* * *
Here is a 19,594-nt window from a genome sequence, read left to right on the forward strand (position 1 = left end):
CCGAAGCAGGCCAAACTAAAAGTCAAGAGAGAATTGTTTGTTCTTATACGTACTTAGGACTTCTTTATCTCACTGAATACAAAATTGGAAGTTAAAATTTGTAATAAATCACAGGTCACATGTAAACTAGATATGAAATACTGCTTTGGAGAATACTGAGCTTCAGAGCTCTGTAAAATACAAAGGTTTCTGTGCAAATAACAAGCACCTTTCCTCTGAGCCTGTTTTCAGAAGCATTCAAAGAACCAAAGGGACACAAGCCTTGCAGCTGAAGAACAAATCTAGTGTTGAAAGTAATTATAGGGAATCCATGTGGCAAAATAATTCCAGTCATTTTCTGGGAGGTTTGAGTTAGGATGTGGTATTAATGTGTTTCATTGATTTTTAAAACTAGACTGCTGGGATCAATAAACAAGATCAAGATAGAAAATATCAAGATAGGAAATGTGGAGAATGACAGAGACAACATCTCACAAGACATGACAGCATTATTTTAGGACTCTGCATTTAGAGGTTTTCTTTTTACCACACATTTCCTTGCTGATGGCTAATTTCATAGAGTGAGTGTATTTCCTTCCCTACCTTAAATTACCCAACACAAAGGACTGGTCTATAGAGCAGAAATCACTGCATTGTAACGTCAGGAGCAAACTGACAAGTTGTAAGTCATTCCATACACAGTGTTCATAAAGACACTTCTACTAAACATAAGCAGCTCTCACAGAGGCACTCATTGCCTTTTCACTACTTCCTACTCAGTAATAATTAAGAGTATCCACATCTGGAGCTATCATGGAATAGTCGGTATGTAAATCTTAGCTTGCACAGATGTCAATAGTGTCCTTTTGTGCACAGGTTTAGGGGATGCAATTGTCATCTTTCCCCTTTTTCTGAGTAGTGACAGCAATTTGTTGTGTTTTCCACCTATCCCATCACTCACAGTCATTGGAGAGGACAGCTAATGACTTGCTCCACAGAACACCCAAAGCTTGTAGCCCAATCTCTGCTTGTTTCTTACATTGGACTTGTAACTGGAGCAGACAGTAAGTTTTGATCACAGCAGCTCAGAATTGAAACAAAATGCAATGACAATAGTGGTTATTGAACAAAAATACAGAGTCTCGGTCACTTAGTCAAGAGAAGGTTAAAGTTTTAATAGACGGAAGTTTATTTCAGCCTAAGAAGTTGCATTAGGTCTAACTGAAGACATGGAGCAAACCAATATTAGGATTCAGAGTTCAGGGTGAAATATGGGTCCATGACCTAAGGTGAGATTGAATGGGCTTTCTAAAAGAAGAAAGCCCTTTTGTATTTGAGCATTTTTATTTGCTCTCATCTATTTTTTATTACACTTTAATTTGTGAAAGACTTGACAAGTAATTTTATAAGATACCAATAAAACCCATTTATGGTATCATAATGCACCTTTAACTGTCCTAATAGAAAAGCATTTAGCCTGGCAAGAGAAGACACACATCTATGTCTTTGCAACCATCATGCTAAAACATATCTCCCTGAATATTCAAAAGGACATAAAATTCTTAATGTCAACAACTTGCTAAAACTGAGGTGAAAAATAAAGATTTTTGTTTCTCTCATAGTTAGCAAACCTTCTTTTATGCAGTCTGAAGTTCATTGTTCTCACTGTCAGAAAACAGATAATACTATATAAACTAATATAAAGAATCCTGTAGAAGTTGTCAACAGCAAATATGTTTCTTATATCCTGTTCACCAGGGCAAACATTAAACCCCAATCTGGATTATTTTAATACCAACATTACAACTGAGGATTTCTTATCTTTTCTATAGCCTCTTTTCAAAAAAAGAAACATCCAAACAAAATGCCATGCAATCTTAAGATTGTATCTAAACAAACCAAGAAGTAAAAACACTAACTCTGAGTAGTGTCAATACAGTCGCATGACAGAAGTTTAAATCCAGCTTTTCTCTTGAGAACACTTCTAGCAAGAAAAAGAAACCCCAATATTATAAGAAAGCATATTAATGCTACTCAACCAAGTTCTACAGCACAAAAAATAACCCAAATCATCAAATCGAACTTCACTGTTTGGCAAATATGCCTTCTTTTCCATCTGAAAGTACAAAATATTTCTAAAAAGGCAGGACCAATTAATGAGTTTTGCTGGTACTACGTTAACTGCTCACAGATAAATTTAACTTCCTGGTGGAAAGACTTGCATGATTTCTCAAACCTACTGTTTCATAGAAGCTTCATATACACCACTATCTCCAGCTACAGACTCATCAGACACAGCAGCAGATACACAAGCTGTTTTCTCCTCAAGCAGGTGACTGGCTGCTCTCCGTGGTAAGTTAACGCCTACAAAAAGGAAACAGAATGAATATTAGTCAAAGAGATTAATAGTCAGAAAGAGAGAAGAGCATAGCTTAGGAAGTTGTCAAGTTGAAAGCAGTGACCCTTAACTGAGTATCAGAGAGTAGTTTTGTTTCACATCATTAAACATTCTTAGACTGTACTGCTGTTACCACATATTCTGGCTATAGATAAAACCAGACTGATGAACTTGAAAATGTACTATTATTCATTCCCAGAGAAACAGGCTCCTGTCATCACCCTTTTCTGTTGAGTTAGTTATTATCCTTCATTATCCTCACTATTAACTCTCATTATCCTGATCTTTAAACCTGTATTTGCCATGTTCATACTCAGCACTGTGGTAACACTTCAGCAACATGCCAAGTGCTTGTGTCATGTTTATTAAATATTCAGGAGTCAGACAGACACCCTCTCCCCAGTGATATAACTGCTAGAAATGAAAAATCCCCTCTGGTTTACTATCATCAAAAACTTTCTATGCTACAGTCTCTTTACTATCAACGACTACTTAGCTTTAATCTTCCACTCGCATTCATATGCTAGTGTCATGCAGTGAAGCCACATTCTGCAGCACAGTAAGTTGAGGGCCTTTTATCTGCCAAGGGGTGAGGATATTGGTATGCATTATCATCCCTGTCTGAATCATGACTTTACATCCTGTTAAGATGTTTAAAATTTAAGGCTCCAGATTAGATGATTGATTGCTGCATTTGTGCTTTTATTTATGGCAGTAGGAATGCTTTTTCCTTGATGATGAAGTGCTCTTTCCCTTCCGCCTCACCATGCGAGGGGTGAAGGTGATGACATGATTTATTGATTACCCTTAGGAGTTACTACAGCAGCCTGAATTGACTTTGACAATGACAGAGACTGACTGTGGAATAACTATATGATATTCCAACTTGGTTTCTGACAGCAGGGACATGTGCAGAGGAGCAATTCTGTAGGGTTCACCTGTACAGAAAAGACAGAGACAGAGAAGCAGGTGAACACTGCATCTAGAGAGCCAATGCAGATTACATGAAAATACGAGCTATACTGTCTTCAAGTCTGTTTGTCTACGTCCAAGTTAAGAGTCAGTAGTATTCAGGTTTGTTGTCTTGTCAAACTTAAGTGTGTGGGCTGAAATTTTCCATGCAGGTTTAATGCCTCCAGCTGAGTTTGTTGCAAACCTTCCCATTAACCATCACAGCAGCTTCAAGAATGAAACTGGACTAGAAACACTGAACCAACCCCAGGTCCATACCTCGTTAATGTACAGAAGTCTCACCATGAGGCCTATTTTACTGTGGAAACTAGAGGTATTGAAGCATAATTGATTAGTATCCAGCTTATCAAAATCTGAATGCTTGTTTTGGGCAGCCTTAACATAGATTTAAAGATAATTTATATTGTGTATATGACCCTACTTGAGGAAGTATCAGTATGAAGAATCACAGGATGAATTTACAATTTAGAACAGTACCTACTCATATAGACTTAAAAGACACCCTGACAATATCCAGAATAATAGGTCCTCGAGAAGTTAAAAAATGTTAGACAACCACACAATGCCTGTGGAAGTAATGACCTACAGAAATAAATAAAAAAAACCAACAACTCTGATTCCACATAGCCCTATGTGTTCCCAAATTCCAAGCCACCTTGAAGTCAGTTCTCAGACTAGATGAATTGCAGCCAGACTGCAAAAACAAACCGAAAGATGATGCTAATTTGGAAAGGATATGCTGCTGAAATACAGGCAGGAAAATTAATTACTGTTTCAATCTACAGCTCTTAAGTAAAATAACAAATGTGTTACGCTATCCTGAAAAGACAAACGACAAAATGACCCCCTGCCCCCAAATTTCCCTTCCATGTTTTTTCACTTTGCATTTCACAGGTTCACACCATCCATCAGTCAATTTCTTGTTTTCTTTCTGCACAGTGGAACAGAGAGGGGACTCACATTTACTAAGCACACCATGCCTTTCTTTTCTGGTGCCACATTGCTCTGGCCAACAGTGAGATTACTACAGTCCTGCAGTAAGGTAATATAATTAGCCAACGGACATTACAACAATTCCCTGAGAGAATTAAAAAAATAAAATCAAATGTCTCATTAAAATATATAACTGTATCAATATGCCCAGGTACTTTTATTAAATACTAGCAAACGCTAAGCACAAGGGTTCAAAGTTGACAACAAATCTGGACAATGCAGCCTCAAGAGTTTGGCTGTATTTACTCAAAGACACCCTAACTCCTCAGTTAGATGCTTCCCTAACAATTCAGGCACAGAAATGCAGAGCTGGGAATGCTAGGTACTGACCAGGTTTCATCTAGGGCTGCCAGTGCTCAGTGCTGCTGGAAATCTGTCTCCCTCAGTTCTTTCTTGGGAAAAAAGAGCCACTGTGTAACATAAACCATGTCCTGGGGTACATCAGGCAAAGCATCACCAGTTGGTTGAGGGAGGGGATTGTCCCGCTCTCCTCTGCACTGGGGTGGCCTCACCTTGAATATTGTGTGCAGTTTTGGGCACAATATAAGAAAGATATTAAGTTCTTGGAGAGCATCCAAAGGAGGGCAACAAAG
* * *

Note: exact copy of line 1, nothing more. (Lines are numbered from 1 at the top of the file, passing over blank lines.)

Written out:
Here is a 19,594-nt window from a genome sequence, read left to right on the forward strand (position 1 = left end):